Introducing Naomi, a 31-year-old administrative assistant at a local Canberra mechanic shop. Naomi has Down Syndrome, but she is seriously challenging the stereotypes of people with disabilities who can’t be independent, work in mainstream places or meaningful jobs.
It is a bright sunny day and I am greeted outside the shop by Naomi, and her employers, Raffy and Charlie Sgroi, Fisher locals and owners of Fisher Car Mechanical services.
The mechanic shop is behind Fisher shops, where around 400 people pass by each day. It is home to various specialist shops, a plumber, pet care, supermarket, post office and a retirement home.
Naomi is shy at first but soon warms up. She shows off her new medal won recently for ten pin bowling at the National Cole Cup.
I learn about some of the typical duties that Naomi undertakes, which include filing of invoices and statements, updating staff timesheets, payroll and some childcare support. Naomi works eight hours a week at the shop.
Raffy tells me how she came to hire Naomi. “I first met Naomi and her mum at our fundraising breakfast. We picked up a vibe that she was looking for a place to work, but needed assistance,” said Raffy.
“So we hired her – it’s just a matter of being in touch with her employment coordinator.”
Only half of the population of people with a disability (aged 15-64) are employed, compared with 82.4 per cent of the wider population. In Canberra, 62,000 people live with a disability. The Private sector is the largest employer of people with disabilities in Canberra, (11,100), followed by government (8,800) – a surprise, given Canberra is a government town.
Naomi’s mum, Karen said: “I think it is absolutely wonderful to see a business giving Naomi a chance to work, and to be accepted.”
Naomi lives independently with a bit of in-home assistance. “It makes me feel good to have a job,” Naomi says. “I enjoy using my money to go out to movies. I love hair bands – I forgot to wear one today!” she chuckles.
Naomi says she likes being busy, and doing stuff. “My best friend also has a job at Fernwood.” She tells me.
Naomi’s contribution to the workplace has been positive not only for the Sgrois, but for customers of the mechanics, and nearby residents.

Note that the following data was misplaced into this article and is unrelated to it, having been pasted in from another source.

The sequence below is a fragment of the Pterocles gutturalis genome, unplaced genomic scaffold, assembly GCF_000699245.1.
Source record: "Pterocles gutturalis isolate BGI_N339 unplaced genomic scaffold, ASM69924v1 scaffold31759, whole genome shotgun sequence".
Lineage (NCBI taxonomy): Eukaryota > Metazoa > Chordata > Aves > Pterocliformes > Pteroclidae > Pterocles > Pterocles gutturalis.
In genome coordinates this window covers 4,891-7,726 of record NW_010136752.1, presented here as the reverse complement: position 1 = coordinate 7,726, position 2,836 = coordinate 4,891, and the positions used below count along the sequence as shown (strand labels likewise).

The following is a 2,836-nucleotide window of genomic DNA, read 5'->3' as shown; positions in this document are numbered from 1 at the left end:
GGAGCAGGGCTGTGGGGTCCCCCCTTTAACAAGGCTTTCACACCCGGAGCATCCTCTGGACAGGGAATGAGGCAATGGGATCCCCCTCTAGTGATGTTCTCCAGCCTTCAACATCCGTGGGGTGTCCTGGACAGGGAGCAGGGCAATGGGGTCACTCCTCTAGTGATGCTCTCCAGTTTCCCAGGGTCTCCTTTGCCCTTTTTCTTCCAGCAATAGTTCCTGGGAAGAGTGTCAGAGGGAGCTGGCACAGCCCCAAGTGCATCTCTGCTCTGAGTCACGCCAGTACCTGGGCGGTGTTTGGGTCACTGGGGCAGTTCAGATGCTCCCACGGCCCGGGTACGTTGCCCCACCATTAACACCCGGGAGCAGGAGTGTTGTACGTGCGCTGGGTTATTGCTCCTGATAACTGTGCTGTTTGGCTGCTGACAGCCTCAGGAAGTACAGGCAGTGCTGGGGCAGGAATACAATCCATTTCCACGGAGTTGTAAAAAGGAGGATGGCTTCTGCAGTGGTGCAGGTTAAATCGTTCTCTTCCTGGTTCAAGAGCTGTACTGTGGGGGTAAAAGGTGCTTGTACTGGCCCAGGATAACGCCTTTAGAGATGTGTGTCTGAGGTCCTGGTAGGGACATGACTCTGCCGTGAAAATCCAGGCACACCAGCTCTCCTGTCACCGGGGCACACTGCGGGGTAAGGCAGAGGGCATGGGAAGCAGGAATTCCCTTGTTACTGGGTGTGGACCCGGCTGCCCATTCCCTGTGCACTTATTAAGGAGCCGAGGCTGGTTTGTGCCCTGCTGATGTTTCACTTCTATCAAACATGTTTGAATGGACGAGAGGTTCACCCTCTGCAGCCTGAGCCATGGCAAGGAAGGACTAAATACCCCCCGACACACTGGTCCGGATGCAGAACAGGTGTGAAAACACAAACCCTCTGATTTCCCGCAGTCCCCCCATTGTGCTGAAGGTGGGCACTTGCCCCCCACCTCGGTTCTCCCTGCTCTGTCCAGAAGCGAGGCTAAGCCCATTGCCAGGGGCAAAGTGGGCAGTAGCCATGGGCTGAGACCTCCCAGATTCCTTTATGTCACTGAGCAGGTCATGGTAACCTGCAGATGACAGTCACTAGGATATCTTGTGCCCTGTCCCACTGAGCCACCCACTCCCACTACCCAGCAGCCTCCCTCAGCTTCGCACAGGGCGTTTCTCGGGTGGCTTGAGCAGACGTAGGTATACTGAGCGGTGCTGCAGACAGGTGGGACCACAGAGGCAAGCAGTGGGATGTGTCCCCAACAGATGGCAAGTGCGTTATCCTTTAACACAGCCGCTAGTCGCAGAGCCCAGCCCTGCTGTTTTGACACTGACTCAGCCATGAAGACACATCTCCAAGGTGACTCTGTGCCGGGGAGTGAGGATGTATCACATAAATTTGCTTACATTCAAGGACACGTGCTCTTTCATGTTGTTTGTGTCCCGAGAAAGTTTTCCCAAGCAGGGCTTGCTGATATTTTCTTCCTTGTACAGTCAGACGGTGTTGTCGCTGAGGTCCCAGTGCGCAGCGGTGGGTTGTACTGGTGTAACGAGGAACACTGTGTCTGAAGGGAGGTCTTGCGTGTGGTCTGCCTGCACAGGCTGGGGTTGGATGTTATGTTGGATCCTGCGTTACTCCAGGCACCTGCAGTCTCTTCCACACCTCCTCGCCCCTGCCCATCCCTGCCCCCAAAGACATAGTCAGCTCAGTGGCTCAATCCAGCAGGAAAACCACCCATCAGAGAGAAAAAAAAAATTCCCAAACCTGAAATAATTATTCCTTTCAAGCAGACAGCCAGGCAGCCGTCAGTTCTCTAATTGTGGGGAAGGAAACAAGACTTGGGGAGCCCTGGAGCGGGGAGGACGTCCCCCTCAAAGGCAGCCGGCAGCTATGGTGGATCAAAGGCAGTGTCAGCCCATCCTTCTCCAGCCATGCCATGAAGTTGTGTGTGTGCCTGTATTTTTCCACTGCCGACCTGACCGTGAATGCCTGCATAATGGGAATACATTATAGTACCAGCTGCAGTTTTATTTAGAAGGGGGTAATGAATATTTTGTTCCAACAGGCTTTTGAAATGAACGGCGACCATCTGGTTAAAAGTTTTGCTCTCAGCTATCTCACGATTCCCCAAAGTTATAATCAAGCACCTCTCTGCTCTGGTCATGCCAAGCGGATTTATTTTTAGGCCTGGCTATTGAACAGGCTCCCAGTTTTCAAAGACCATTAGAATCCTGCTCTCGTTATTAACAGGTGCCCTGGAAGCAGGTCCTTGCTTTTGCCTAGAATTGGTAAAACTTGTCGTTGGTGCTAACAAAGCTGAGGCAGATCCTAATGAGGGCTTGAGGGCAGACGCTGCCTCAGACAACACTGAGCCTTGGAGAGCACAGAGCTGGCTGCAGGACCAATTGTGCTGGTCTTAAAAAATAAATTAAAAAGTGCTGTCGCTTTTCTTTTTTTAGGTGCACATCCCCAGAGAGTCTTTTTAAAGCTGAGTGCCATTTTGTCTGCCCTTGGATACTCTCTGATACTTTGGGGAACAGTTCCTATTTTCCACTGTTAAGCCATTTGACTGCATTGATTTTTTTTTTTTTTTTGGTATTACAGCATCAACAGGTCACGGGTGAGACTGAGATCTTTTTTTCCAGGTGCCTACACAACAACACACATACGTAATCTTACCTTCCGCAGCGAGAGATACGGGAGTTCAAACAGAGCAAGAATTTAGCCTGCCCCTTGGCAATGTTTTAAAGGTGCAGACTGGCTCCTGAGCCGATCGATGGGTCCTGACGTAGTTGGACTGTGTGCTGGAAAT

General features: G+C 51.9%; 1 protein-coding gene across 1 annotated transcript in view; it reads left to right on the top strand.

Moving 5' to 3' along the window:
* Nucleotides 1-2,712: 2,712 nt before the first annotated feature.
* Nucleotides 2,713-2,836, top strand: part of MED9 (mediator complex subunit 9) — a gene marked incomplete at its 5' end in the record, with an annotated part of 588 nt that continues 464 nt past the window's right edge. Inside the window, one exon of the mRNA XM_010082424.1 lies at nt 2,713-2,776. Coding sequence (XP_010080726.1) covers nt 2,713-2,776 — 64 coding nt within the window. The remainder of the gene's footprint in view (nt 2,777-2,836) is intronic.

Together, Raffy and Naomi visit the nearby retirement and nursing home. “Naomi provides companionship for the older people, she is also great with the kids,” says Raffy.
“We often bring cakes to the retirement home. The older people and young people with disabilities really connect.”
“Naomi is also good at occasionally babysitting my older kids. She’s good at detailed dobbing in of what my seven-year-old did.”
Raffy says Naomi has grown in confidence and is very happy in her job – an important part of being included in society.
Ms Sgroi is also aware of other issues for accessibility at her business. “If you never had a client with a wheelchair, you wouldn’t know. So we lowered our counter.”
She says that being thoughtful in a business makes society more liveable. “It’s the small things that matter.”
“There are incentives from the Government so it doesn’t cost that much and the benefits definitely outweigh the costs,” says Raffy.
So why aren’t more businesses employing people with disabilities? Or modifying their environment? According to the latest research, barriers include a lack of information, lack of understanding about different disability types and work restrictions and supports, perceived legal risks, and cost and time.
“So many businesses are not aware of the benefits of hiring someone with a disability. People with disabilities have so much to give,” says Raffy.
The Sgrois are deeply and personally committed to hiring people with disabilities. Having a brother with Down Syndrome*, Charlie is all too aware of the challenges people with Down Syndrome face.
The Sgrois have been a driving force for good in the local Fisher community, recently hosting a big breakfast to raise funds for the ACT Down Syndrome Association (a member of PWDACT).
Naomi has inspired Raffy to focus on the positive. To smile. “Sure there are days I might feel like crying or even screaming. But my issues are nothing, and Naomi always smiles so I think I should too,” says Raffy.
According to a spokesperson for the Department of Social Services, more than $3 billion is allocated over the next four years in disability employment and other services, including for work-related equipment and modifications. Wage Subsidies are available.
“People with disabilities can do much more,” says Raffy. “If every business could put in and do this it would be great.”
To find out more about hiring someone with a disability, employers should visit jobaccess.gov.au or phone 1800 464 800. To fund practical inclusion projects, businesses can apply online for an ACT disability inclusion grant. Employers can reach out for peer support through Inclusion in Employment, headed by Cam Sullings of the Canberra Business Chamber.
*Charlie’s brother attends Sharing Places during the day (another member of PWDACT), an organisation committed to providing opportunities for people with disability. For more details, visit their website.
Do you or someone you know have a disability? Why not join People with Disabilities ACT today – membership is free for individuals with a disability. Help build a stronger collective voice for people with disabilities in Canberra.
Original Article published by Rachel Sirr on The RiotACT.